Yu Suzuki was truly a genius programmer back then, I mean he was amazing.
Kato: He’s really amazing, isn’t he.
Naka: He made games like Hang On, Space Harrier and Out Run. I love Space Harrier. Actually I got started by wanting to work on porting Space Harrier to the Mark III.
Porting Space Harrier and Out Run
Naka: The question was whether it was possible to recreate the Space Harrier screens on a Mark III. I tried all sorts of ways, but back then solely using sprites was insufficient to recreate it, so I did it by plotting the enemies on the scrolling surface. Just around the time I had managed to get that working and thinking it was looking promising, I got stumped on how to produce 3D effects on a 2D screen, and Yu-san taught me a lot about that aspect.
Also Space Harrier is designed such that as you play the game, it makes you feel skillful. That’s due to the clever program that Yu-san wrote. Even before you shoot, the enemy in front of the player is locked onto, automatically. It’s not shown in the game, but it’s locked onto. After you think you’ve aimed by yourself and pulled the trigger, your missile homes in and blows it up. It retains the fact that the player used to be in front of that enemy. He considered things like that.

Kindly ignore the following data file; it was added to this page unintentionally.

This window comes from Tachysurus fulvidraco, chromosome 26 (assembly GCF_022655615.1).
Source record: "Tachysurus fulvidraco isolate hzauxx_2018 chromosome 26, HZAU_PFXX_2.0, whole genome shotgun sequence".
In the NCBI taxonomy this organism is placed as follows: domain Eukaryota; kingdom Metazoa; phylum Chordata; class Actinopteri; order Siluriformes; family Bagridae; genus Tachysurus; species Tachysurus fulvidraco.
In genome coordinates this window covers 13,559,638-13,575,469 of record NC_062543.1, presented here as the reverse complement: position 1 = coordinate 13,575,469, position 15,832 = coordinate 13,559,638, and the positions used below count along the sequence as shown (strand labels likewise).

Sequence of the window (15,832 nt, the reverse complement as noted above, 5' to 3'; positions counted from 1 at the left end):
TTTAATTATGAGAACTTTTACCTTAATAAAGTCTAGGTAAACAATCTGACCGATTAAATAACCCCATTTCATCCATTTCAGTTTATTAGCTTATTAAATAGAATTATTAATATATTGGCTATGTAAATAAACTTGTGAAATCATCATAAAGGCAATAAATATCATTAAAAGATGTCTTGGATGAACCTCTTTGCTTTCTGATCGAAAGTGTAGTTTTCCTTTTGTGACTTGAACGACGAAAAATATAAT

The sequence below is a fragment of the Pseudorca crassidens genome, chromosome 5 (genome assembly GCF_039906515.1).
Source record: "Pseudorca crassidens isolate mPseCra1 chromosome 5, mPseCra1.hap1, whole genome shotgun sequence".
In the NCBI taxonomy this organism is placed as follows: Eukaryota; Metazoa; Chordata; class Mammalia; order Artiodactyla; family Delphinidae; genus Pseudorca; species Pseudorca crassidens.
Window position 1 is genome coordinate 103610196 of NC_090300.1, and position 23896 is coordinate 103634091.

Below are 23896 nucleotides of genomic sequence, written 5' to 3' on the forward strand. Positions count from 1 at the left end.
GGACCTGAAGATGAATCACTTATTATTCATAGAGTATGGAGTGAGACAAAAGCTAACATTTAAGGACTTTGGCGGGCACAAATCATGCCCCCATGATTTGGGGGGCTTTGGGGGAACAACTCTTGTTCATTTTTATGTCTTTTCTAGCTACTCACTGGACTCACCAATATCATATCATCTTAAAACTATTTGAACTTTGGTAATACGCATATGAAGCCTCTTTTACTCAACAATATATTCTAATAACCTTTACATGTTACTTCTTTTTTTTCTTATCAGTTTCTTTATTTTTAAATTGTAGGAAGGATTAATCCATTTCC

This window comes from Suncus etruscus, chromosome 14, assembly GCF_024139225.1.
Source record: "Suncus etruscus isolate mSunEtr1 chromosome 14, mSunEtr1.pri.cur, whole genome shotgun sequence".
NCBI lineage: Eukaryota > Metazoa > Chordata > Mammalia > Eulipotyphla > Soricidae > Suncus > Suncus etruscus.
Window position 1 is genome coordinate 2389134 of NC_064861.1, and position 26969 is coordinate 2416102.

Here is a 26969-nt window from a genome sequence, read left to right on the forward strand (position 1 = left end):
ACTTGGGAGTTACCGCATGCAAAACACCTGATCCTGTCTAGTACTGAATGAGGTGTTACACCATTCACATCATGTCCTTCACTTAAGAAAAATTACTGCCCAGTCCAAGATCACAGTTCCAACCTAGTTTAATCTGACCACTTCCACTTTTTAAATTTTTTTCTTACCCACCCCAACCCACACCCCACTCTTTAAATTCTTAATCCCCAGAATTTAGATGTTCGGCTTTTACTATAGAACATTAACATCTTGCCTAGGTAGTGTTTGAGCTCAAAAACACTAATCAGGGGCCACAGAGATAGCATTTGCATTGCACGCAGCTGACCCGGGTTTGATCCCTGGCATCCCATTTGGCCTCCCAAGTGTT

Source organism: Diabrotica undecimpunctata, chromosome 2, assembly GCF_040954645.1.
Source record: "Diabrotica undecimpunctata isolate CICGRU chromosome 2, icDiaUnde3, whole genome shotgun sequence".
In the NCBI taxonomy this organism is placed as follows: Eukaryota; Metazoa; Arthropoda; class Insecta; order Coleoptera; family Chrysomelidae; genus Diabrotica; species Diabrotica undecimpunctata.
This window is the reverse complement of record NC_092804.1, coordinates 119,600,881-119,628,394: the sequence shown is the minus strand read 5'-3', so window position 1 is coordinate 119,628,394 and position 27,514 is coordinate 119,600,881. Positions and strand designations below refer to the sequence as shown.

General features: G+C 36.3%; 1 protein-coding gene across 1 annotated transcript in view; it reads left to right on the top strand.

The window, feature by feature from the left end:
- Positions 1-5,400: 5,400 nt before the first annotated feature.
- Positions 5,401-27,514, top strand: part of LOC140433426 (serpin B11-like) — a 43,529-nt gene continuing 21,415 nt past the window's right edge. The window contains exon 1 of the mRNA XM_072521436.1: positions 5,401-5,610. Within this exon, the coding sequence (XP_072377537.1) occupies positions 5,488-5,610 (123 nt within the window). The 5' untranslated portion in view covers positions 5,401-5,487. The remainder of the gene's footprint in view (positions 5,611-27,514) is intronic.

By doing that, the player feels that they’re good at the game, right?
|Back of the package for the SEGA Mark III version of Space Harrier|
217: That’s true.
Naka: Yu-san put a lot of thought into that kind of thing, and told me “This is how you make a game more interesting”. He's amazing - a genius, wouldn't you agree?
217: A genius.